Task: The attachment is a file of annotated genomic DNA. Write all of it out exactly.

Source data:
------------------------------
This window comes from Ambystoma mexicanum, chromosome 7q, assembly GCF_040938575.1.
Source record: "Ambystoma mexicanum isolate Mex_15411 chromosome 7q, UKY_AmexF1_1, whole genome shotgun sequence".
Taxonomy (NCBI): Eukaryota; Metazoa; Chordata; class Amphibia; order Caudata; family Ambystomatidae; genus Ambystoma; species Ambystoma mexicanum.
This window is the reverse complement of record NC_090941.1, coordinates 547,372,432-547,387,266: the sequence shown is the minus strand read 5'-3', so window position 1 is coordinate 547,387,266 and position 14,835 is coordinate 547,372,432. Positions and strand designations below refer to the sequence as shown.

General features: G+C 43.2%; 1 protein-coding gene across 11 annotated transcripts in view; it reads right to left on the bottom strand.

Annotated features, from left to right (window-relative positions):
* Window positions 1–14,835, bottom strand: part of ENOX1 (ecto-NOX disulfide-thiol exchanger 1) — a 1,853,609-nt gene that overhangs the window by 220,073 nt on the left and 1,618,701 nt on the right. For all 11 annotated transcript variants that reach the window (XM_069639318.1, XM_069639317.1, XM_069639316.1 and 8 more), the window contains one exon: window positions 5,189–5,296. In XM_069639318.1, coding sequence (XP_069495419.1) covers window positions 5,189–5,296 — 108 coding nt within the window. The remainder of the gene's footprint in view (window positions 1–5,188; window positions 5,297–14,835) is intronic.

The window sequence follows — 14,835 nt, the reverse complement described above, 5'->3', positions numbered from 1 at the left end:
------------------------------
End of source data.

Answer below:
This window comes from Ambystoma mexicanum, chromosome 7q, assembly GCF_040938575.1.
Source record: "Ambystoma mexicanum isolate Mex_15411 chromosome 7q, UKY_AmexF1_1, whole genome shotgun sequence".
Taxonomy (NCBI): Eukaryota; Metazoa; Chordata; class Amphibia; order Caudata; family Ambystomatidae; genus Ambystoma; species Ambystoma mexicanum.
This window is the reverse complement of record NC_090941.1, coordinates 547,372,432-547,387,266: the sequence shown is the minus strand read 5'-3', so window position 1 is coordinate 547,387,266 and position 14,835 is coordinate 547,372,432. Positions and strand designations below refer to the sequence as shown.

General features: G+C 43.2%; 1 protein-coding gene across 11 annotated transcripts in view; it reads right to left on the bottom strand.

Annotated features, from left to right (window-relative positions):
* Window positions 1–14,835, bottom strand: part of ENOX1 (ecto-NOX disulfide-thiol exchanger 1) — a 1,853,609-nt gene that overhangs the window by 220,073 nt on the left and 1,618,701 nt on the right. For all 11 annotated transcript variants that reach the window (XM_069639318.1, XM_069639317.1, XM_069639316.1 and 8 more), the window contains one exon: window positions 5,189–5,296. In XM_069639318.1, coding sequence (XP_069495419.1) covers window positions 5,189–5,296 — 108 coding nt within the window. The remainder of the gene's footprint in view (window positions 1–5,188; window positions 5,297–14,835) is intronic.

The window sequence follows — 14,835 nt, the reverse complement described above, 5'->3', positions numbered from 1 at the left end: